Julie Nixon Eisenhower facts for kids
Julie Nixon Eisenhower
Julie Nixon Eisenhower in 1973
|Born||July 5, 1948
|Relatives||Dwight D. Eisenhower
Born in Washington, D.C. while her father was a Congressman, Julie and her elder sister, Patricia Nixon Cox, grew up in the public eye. Her father was elected U.S. Senator from California when she was two; Vice President of the United States when she was four. Her 1968 marriage to David Eisenhower, grandson of President Dwight D. Eisenhower, was seen as a union between two of the most prominent political families in the United States.
Throughout the Nixon administration (1969 to 1974), Julie worked as Assistant Managing Editor of The Saturday Evening Post while holding the unofficial title of "First Daughter." She was widely noted as one of her father's most vocal and active defenders throughout the Nixon administration. Eisenhower was named one of the "Ten Most Admired Women in America" for four years by readers of Good Housekeeping magazine in the 1970s.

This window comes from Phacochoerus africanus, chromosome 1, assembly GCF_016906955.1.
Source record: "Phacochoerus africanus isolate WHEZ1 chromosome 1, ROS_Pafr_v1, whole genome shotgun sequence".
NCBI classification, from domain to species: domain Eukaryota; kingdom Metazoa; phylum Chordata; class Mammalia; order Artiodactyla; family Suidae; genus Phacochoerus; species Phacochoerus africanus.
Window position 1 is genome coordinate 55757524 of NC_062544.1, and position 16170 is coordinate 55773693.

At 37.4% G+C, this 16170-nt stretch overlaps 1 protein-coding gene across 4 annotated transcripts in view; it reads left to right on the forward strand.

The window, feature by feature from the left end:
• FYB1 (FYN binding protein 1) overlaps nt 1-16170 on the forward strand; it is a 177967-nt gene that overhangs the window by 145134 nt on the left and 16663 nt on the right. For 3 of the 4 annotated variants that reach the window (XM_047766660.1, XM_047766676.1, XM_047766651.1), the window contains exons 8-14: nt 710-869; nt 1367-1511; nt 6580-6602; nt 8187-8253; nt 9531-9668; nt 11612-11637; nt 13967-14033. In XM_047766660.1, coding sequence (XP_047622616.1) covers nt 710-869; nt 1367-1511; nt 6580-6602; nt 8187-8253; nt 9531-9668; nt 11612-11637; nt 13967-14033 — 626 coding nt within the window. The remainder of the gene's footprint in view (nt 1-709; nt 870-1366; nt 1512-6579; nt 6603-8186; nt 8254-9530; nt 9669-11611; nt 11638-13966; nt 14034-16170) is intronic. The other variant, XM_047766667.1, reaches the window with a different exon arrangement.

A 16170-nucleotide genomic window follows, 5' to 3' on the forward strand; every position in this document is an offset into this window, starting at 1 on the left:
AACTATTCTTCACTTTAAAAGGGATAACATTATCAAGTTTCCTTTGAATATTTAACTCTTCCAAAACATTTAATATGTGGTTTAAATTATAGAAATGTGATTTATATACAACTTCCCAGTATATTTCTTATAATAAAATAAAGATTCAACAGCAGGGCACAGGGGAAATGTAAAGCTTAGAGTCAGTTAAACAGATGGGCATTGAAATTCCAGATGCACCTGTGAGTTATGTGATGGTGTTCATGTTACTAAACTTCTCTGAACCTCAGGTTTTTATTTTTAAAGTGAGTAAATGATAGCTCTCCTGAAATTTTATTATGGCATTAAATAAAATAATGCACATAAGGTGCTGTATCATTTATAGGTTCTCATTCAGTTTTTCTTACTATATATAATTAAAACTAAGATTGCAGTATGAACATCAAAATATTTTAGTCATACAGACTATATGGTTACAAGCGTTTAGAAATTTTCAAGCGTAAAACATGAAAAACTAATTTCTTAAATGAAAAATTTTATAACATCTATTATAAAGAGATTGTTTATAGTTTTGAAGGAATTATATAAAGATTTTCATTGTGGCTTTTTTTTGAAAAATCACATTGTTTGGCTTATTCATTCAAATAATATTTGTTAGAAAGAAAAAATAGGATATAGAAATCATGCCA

After her father resigned in disgrace from the White House in 1974, she wrote the definitive biography of her mother, the New York Times best-seller Pat Nixon: The Untold Story. She continues to engage in works that support her parents' legacies.
Julie Nixon was born while her father, Richard Nixon, was a Congressman, but much of her childhood coincided with her father's service as Dwight Eisenhower's Vice-President (1953–61). As a child, one of her favorite pets was a cocker spaniel named Checkers, who figured prominently in one of her father's most famous speeches, given during his 1952 campaign for Vice-President of the United States.